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Last month, DJ Marshmello took to the virtual streets of Fortnite and performed a free in-game concert for any player that could make it to Pleasant Park by a certain time. As has been the case for all of Fortnite’s in-game events, this one went off without a hitch, and while the numbers coming in from the concert are mind-blowing, the consequences of such an event, and what they mean for the future of how music is presented, are perhaps even greater.

Leading up to the event, Fortnite partnered with the DJ to advertise the event, with posters for the concert hanging in various parts of Fortnite’s map, and Epic Games even allowing players to unlock Marshmello-themed items in the days leading up to the concert. During the event itself, players were all situated in front of a stage, with a virtual Mashmello playing some of his hits while also encouraging everyone in the game to get up and move. The show even featured some staples of an actual music festival, with Marshmello performing a small set of songs, releasing beach balls into the crowd, and even enabling players to fly. Immediately after the concert ended, Fortnite fans across the world jumped to social media to talk about just how perfect the event had gone.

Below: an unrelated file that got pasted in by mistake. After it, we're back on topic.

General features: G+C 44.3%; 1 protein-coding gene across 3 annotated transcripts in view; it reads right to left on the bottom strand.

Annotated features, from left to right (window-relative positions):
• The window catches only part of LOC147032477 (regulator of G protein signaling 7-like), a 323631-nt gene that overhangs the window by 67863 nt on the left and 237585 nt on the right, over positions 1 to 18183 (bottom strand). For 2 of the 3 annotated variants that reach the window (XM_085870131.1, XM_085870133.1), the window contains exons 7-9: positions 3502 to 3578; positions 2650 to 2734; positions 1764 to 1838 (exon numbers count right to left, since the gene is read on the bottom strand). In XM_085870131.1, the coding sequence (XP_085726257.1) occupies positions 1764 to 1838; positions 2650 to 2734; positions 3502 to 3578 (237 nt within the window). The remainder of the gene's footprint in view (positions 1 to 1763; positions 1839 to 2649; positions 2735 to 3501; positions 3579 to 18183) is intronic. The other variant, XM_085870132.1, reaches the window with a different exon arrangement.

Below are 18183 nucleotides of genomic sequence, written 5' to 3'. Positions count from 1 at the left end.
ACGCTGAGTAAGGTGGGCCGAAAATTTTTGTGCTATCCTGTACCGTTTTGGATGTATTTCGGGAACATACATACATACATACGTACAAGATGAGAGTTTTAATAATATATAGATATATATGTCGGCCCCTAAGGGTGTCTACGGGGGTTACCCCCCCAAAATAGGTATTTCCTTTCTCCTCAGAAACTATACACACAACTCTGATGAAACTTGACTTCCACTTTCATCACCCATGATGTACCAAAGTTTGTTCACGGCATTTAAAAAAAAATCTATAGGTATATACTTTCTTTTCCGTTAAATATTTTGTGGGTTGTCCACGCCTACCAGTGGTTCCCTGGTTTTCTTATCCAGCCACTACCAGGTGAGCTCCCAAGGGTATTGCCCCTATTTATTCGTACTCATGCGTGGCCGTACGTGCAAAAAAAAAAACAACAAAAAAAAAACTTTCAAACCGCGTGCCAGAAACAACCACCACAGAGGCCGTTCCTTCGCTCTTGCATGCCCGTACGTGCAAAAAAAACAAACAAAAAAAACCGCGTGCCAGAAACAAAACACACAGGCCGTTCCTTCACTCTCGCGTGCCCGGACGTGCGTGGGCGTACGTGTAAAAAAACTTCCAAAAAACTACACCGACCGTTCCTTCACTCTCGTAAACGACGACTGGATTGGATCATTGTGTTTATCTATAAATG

As has been the case for all of Fortnite’s in-game events, the concert also went off without a hitch, and while the numbers behind the event are mind-blowing, the consequences of such an event, how what it might mean for the future of how music is presented in games, is even greater. Players all felt like they were literally a part of the show, and unlike most concerts, there was no fee, no standing around, and no having to deal with insane traffic once you wanted to leave. 

According to a tweet from Game Awards creator and longtime industry member Geoff Keighley, more than 10 million concurrent players were watching the concert, which would make it one of, if not the most-watched concert in the history of music. Beside the fact that 10 million people were watching the concert at the same time the event also helped spotlight just how music can be presented differently and still seen by the masses, especially when it comes to games. And this isn’t a new or isolated phenomenon. Just earlier this year, Minecraft hosted its Fire Festival, featuring performances from more than 50 up-and-coming artists and musicians. 

Unlike Fortnite’s event, the Fire Festival in Minecraft allowed users to literally walk through the festival stages, which made things feel much more like a music festival than anything that’s been done before. When it comes to games, artists are now more aware than ever before, with performers like Marshmello and Deadmau5 (who has done Minecraft-themed concerts before) all looking to push the boundaries of music. 

With the massive success of Marshmello’s concert and the incredible job that Epic Games did marketing and pulling it off, it wouldn’t be too surprising to see more of these virtual concerts taking place. Who knows, maybe one day you’ll be able to take in Coachella in the virtual world of the hottest new game.

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